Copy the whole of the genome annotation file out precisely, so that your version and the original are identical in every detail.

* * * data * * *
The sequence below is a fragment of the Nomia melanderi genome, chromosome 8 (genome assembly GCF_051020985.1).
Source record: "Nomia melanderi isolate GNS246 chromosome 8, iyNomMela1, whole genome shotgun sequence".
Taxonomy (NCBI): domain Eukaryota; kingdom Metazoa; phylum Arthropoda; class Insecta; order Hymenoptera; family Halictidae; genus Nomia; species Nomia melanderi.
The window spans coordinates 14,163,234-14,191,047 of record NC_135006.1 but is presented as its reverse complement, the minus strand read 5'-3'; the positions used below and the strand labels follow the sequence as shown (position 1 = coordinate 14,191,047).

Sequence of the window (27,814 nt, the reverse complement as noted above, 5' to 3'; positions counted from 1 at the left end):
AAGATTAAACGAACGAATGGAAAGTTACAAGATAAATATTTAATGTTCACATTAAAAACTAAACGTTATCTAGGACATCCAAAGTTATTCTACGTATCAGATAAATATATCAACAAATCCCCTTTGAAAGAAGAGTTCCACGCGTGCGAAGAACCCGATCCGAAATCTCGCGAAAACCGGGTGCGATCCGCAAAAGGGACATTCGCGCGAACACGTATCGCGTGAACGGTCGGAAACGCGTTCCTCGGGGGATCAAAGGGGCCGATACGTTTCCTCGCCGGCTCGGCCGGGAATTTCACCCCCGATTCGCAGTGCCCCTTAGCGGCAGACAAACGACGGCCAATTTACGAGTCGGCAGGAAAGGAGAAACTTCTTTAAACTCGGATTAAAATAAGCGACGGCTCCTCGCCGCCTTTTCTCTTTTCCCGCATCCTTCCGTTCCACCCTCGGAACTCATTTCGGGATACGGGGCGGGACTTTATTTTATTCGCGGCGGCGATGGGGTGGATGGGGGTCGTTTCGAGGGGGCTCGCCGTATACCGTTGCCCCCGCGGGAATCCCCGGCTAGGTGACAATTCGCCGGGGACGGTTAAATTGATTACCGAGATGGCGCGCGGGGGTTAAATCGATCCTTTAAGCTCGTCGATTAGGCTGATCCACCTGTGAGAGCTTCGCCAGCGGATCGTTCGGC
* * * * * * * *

The sequence below is a fragment of the Nomia melanderi genome, chromosome 8 (genome assembly GCF_051020985.1).
Source record: "Nomia melanderi isolate GNS246 chromosome 8, iyNomMela1, whole genome shotgun sequence".
Taxonomy (NCBI): domain Eukaryota; kingdom Metazoa; phylum Arthropoda; class Insecta; order Hymenoptera; family Halictidae; genus Nomia; species Nomia melanderi.
The window spans coordinates 14,163,234-14,191,047 of record NC_135006.1 but is presented as its reverse complement, the minus strand read 5'-3'; the positions used below and the strand labels follow the sequence as shown (position 1 = coordinate 14,191,047).

Sequence of the window (27,814 nt, the reverse complement as noted above, 5' to 3'; positions counted from 1 at the left end):
AAGATTAAACGAACGAATGGAAAGTTACAAGATAAATATTTAATGTTCACATTAAAAACTAAACGTTATCTAGGACATCCAAAGTTATTCTACGTATCAGATAAATATATCAACAAATCCCCTTTGAAAGAAGAGTTCCACGCGTGCGAAGAACCCGATCCGAAATCTCGCGAAAACCGGGTGCGATCCGCAAAAGGGACATTCGCGCGAACACGTATCGCGTGAACGGTCGGAAACGCGTTCCTCGGGGGATCAAAGGGGCCGATACGTTTCCTCGCCGGCTCGGCCGGGAATTTCACCCCCGATTCGCAGTGCCCCTTAGCGGCAGACAAACGACGGCCAATTTACGAGTCGGCAGGAAAGGAGAAACTTCTTTAAACTCGGATTAAAATAAGCGACGGCTCCTCGCCGCCTTTTCTCTTTTCCCGCATCCTTCCGTTCCACCCTCGGAACTCATTTCGGGATACGGGGCGGGACTTTATTTTATTCGCGGCGGCGATGGGGTGGATGGGGGTCGTTTCGAGGGGGCTCGCCGTATACCGTTGCCCCCGCGGGAATCCCCGGCTAGGTGACAATTCGCCGGGGACGGTTAAATTGATTACCGAGATGGCGCGCGGGGGTTAAATCGATCCTTTAAGCTCGTCGATTAGGCTGATCCACCTGTGAGAGCTTCGCCAGCGGATCGTTCGGC